When we further investigated the prescriptions associated with ADRs, more than two-thirds were within label. Since we lack information on how many prescriptions not associated with ADRs are made off-label, we could not confirm or dismiss the well-known hypothesis that ADRs in children are greater for drugs prescribed off-label than within label (Wallerstedt et al. 2011). Considering that the incidence of off-label prescriptions is lower than that previously reported (Horen et al. 2002), and that 31 % of the off-line prescriptions were at the “less than recommended doses”, which actually suggests that the ADR might also have happened if we prescribed them on-label; the relationship between the off-label prescriptions and ADRs is less likely in OPD subjects. However due to the small sample size, our suggestion cannot be generalized to the larger population.

Conclusion

In conclusion, this study suggested a “fine-tune” to enhance the ADR monitoring activities. This change in our reporting strategy seems very tiny but is exceptionally effective in medical environments where the physicians are so time-pressed that any activities irrelevant to the clinical practice are deferred. Moreover, this study provided the profile of the spontaneously reported ADR on OPD pediatric subjects in a Korean tertiary hospital. More ideas and trials to promote spontaneous reporting need to be developed and implemented in the clinical practice. The generated evidence will be used to influence governmental policies to ensure safer practices in drug prescription.

Methods

Characteristics of the institution

Seoul National University Children’s Hospital is a tertiary general hospital founded 30 years ago, with capacity for 311 beds, including 60 intensive care unit beds. Sixteen divisions provide outpatient services to 313,000 patients yearly. Every year each division of the hospital is encouraged to present an innovative proposal to improve the quality and safety of the clinical practice, this is known as the QA activity. The change in the ADR reporting strategy was a part of QA activity proposed by the pediatric outpatient division, and took place from March 2014 to September 2014. It involved 11 pediatric divisions excluding the pediatric oncology ones, where the ADRs are already being intensively monitored in the day-care ward. The initiative was supported by 27 professors belonging to the 11 specialized pediatric divisions that handle together about 121,000 patient visits per year.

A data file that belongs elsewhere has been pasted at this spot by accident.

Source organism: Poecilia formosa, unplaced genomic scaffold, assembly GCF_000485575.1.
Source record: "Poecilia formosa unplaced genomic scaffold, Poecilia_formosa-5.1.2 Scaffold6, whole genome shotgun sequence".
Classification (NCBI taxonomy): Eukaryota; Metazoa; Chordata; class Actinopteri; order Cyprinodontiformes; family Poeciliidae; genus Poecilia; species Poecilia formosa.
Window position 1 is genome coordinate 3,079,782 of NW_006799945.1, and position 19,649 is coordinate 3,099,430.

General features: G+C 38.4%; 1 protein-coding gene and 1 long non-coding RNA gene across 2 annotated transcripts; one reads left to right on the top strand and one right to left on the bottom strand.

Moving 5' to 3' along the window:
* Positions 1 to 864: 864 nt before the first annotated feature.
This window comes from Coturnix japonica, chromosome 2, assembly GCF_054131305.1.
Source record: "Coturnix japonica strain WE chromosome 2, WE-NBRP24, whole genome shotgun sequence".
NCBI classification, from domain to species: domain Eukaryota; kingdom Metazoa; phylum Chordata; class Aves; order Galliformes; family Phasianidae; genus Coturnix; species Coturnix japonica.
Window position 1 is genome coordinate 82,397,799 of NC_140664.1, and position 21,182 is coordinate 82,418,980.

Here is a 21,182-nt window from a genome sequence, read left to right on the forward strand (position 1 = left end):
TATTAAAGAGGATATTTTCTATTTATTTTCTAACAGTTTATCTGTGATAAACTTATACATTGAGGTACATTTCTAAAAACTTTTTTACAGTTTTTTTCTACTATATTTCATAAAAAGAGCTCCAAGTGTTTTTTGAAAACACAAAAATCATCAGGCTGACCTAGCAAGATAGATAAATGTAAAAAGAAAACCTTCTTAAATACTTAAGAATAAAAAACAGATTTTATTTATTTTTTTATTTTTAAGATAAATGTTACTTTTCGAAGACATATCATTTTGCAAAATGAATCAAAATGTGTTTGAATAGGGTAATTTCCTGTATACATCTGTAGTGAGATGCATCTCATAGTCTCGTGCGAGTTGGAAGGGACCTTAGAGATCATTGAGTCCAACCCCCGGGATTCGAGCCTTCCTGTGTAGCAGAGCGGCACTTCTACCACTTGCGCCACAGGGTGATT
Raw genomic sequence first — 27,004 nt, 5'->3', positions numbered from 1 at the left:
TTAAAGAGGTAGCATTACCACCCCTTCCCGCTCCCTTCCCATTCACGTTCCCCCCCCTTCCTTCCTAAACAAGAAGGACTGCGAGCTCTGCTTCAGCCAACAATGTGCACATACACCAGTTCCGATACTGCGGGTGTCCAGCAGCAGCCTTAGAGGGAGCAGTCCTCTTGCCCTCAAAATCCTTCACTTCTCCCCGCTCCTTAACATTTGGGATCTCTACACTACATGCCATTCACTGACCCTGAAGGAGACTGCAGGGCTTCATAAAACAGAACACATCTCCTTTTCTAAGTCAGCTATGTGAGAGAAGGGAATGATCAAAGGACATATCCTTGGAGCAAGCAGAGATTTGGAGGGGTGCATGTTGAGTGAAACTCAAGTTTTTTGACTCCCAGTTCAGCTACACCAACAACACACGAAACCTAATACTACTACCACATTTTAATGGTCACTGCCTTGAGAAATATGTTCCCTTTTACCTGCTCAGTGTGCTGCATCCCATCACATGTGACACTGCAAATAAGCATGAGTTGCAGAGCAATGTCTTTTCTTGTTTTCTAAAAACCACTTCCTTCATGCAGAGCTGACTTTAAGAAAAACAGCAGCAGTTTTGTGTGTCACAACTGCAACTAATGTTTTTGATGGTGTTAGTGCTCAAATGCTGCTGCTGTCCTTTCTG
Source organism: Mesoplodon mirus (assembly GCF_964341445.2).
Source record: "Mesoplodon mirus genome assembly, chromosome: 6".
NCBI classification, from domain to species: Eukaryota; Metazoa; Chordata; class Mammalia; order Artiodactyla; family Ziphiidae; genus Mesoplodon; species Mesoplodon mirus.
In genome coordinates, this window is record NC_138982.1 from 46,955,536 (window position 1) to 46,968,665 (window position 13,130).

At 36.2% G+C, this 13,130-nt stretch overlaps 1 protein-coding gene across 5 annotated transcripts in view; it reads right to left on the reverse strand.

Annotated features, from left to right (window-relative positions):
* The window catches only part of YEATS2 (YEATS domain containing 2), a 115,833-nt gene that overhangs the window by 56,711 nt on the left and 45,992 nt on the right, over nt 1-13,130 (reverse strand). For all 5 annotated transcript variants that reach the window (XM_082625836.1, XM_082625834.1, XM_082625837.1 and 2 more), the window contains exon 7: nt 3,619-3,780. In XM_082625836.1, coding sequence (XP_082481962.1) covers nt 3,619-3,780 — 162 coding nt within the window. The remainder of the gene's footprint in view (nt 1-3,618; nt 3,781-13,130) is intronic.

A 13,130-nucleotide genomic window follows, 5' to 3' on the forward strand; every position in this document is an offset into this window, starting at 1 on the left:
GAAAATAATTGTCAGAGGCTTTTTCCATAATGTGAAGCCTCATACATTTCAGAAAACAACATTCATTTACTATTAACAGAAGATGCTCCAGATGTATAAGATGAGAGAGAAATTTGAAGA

The ADR monitoring system before and after the QA program

The ADR monitoring system of the institute relied largely on spontaneous reporting, consisting of medical personnel that reported suspected ADRs via the electronic medical report (EMR) system. Reports were collected and comprehensively analysed by the full-time reviewers at the regional monitoring centres. After determining the suspected medicines, type of adverse reactions, causal relationships and outcome, they released the results and recommendations to the first responder as a feedback report.

The changes made to the surveillance system during the QA period are depicted in Fig. 2. Originally, the screening and reporting of ADRs in outpatient clinics were done in the same manner as in the in-ward system i.e. physicians would report while carrying out their usual practice, and pharmacists would do it after their retrospective review of prescriptions and EMRs, but this system did not translate into many ADR reports. Moreover, claim calls to the drug-distributing site or the outpatient clinic out of the service hours were transferred to the OPD nurse, who would eventually contact the physicians and let the claimers get informed about their inquiries by them. However, since the physicians were not always available registering the case, this information was not sent to the regional ADR monitoring centre.